UK and US government websites hit by cryptocurrency-mining malware

12 Feb 2018

The malware in question was used to mine the cryptocurrency Monero. Image: Wit Olszewski/Shutterstock

Thousands of websites have been infected with code that causes browsers to secretly mine cryptocurrency.

The UK National Health Service (NHS) and Information Commissioner’s Office (ICO) are just two examples of the thousands of websites around the globe that were affected by a major compromise on 11 February.

Many other organisations’ websites were also affected, from the US courts website to the UK Financial Ombudsman Service. The Register reported that the websites using the Browsealoud plugin were all stealthily injected with Coinhive’s Monero miner.


Browsealoud is a popular plugin used to improve accessibility online, reading out website content to users who are partially sighted or blind.

The malicious code was first flagged by UK infosec expert Scott Helme.

Texthelp is the British company behind Browsealoud, and a spokesperson said it had removed the Browsealoud code from the web while it examines exactly how the incident occurred.

More than 4,200 sites in total were infected with the hidden mining code. In general, antivirus package and ad-blockers are adept at detecting and stopping Coinhive’s code, with the miner deactivated once the particular browser tab is affected.

Major opportunity for bad actors

The majority of popular websites use resources from other companies, from screen readers to menu interfaces. This presents a major opportunity for bad actors to tamper with these resources, as all websites using said resource will pull the malicious code into the browsers of every user.

According to Helme, webmasters should try a technique called subresource integrity, which uses a fingerprinting approach to block altered code from being pulled into webpages, nipping any potential attacks in the bud.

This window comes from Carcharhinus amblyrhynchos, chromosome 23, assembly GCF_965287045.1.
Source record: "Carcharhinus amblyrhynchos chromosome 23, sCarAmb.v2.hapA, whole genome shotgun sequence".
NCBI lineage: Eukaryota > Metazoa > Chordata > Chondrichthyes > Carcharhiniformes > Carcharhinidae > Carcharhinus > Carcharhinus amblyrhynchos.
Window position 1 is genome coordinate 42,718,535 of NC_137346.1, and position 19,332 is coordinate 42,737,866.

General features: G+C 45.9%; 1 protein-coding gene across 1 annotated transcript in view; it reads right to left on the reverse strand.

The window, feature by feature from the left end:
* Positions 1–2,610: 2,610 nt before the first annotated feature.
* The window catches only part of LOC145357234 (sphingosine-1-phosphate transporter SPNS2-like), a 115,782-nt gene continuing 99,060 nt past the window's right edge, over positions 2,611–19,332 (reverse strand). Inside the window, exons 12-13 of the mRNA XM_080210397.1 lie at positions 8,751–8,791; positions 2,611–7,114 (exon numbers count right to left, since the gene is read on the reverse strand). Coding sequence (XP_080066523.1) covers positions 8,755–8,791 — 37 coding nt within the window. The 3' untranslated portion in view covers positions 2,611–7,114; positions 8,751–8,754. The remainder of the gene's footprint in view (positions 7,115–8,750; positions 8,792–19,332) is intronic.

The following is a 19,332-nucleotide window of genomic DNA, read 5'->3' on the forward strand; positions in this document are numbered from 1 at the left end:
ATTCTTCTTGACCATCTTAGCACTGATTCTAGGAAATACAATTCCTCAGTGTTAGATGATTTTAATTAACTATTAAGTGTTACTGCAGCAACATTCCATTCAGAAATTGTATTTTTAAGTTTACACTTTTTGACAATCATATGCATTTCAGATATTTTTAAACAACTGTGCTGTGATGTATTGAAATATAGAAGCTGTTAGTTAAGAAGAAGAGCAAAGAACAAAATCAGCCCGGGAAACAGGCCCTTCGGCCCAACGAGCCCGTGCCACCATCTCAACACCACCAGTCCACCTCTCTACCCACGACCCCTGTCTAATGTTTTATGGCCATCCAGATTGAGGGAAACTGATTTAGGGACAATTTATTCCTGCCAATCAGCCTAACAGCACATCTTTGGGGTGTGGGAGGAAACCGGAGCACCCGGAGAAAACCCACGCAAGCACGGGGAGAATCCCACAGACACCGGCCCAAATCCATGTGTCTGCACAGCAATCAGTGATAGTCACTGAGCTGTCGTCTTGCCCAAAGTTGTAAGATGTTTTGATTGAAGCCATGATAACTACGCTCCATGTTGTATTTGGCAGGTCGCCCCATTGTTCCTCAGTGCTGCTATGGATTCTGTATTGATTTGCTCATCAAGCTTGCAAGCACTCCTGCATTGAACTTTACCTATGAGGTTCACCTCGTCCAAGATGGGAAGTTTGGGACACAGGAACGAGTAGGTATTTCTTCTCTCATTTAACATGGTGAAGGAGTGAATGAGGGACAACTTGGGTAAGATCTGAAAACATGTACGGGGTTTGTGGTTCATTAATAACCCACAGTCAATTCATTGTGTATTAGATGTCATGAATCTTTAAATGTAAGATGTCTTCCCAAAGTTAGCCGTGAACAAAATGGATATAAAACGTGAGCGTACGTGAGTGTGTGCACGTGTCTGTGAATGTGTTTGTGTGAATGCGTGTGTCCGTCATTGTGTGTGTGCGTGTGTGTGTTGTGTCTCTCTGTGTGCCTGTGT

Paul Ducklin of Sophos noted that the rogue script injected into the Browsealoud server included code that tried to limit the amount of processing power used for cryptocurrency mining by the affected machine, presumably so the miner can continue its work undetected for a longer time period.

Cryptocurrency miners becoming more common

One positive note is that researchers have not found any other malicious activity as a result as the attack, which seems to be solely focused on mining Monero as opposed to stealing credentials or other private data.

This is not to say another group or individual couldn’t do such a thing, as the massive attack surface of sites using plugins such as Browsealoud makes similar attacks a tempting target for criminals.

The UK National Cyber Security Centre (NCSC) said: “NCSC technical experts are examining data involving incidents of malware being used to illegally mine cryptocurrency.

“The affected service has been taken offline, largely mitigating the issue. Government websites will continue to operate securely. At this stage, there is nothing to suggest that members of the public are at risk.”

Ellen Tannam was a journalist with Silicon Republic, covering all manner of business and tech subjects